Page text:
Day 3: Stopping motion
Wait, what? Stopping motion? I guess today we’re going deeper into creative photography. How on earth am I going to make a moving object stop?
A few reviews later and I got the fundamentals of stop-motion photography. At least on paper, as in practice, it’s a different beast.
Stop-motion photography requires slow shutter speed, low ISO and zone focusing (thank you self-portrait photography, ultimately making a moving subject look as it’s not moving, while blurring the background.
To make this happen, and with the sun setting at 4:15 pm, I decided it would be best to capture this shot at night time. Just one small caveat. I live in London, which means rain is mandatory during winter.
I was determined to capture this shot and continue my challenge, so I grabbed my camera and off I went to stop motion. I changed 3 locations and spent more than 3 hours in the rainy streets of London trying to stop motion from cars, to buses, to mopeds and bicycles.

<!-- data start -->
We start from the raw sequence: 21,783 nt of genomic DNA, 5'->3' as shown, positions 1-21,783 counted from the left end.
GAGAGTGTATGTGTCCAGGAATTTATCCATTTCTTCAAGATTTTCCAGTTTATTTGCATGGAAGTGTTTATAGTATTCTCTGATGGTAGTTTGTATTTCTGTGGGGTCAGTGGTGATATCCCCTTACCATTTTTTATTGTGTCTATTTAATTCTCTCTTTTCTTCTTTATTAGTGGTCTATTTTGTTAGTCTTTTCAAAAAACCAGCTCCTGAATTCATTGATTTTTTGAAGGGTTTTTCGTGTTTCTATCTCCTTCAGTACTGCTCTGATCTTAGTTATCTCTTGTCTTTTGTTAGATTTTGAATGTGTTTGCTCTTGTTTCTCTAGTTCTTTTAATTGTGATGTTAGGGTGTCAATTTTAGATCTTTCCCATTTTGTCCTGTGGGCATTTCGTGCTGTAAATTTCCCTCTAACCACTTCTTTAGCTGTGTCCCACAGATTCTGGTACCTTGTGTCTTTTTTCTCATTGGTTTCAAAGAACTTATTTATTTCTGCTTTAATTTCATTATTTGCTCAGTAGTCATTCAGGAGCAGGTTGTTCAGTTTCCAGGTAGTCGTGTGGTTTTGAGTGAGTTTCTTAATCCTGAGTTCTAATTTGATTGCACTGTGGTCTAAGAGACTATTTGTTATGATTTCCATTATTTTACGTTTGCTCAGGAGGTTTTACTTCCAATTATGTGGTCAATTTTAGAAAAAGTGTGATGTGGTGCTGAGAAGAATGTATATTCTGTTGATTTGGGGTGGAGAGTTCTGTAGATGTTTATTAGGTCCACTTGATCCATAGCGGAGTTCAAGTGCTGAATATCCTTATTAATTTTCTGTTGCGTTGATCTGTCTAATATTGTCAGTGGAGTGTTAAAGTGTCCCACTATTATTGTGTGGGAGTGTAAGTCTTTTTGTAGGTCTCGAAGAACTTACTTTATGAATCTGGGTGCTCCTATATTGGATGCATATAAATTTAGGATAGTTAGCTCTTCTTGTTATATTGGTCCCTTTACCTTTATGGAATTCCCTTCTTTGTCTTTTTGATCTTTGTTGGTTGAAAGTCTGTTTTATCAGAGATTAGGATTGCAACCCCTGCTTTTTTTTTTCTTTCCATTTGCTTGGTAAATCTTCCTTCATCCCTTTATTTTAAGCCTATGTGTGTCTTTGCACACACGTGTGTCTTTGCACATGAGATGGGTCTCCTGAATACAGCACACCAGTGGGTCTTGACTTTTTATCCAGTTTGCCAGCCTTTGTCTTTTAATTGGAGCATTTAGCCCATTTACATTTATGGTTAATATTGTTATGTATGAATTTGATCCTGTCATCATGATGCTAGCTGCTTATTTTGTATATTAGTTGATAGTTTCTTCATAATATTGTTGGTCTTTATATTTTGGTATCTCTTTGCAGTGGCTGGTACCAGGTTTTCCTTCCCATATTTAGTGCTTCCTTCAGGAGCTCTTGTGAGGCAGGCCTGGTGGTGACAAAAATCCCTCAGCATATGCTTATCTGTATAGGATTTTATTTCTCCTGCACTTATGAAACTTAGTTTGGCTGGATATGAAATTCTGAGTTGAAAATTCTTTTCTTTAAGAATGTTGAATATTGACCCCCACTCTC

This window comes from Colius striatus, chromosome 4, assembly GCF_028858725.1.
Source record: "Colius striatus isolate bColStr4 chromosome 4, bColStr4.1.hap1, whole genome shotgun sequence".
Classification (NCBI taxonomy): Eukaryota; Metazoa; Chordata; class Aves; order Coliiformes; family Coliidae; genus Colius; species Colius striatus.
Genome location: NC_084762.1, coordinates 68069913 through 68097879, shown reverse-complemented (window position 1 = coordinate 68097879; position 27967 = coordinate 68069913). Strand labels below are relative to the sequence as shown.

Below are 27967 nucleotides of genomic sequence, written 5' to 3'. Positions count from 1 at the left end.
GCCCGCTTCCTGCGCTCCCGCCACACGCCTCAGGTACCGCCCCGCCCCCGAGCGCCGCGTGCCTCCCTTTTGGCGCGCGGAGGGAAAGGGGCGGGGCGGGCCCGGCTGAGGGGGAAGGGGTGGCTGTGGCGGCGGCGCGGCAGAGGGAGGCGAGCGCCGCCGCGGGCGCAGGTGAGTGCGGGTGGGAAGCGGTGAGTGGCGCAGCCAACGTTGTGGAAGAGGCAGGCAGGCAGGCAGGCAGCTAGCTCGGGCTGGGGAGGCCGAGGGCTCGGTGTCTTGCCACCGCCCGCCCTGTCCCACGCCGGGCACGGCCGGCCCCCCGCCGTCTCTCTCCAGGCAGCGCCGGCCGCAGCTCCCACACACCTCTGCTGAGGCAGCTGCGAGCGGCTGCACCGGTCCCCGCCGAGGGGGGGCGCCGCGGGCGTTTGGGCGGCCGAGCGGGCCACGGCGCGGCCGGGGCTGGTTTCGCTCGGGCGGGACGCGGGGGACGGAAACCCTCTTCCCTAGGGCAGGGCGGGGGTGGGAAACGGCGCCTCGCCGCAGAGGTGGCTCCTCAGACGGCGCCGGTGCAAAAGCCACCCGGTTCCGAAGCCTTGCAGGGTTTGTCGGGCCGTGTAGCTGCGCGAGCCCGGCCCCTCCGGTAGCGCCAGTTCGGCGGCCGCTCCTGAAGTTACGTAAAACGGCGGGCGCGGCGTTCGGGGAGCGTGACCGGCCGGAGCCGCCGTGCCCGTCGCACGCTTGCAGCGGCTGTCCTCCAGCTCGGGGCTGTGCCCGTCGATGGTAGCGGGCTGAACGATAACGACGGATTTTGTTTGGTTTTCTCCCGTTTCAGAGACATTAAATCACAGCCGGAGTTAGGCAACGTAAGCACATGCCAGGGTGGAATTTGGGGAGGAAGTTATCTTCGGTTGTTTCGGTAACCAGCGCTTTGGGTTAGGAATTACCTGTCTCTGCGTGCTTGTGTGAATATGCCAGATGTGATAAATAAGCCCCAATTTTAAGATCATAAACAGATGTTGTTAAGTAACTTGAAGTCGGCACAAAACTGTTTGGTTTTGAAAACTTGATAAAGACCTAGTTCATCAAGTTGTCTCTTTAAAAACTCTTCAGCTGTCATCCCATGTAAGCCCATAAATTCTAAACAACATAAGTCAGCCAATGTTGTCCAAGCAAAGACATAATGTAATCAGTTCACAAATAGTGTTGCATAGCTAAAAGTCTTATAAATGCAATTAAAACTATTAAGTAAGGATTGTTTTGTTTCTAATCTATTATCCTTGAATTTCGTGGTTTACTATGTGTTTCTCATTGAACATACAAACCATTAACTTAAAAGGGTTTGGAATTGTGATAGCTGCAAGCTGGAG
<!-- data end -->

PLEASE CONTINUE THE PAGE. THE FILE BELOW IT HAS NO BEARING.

I opted in for the latter. Not because I had a choice, but because after 70 snaps, this was the only decent and almost in-focus picture I was able to get.
Stop-motion is a fascinating photographic technique requiring focus, speed, and synchronization with your subject. I was able to develop an eye for capturing a spontaneous composition while focusing on my subject.
It took me a while to capture this and eventually call it a day, but it was worth every droplet!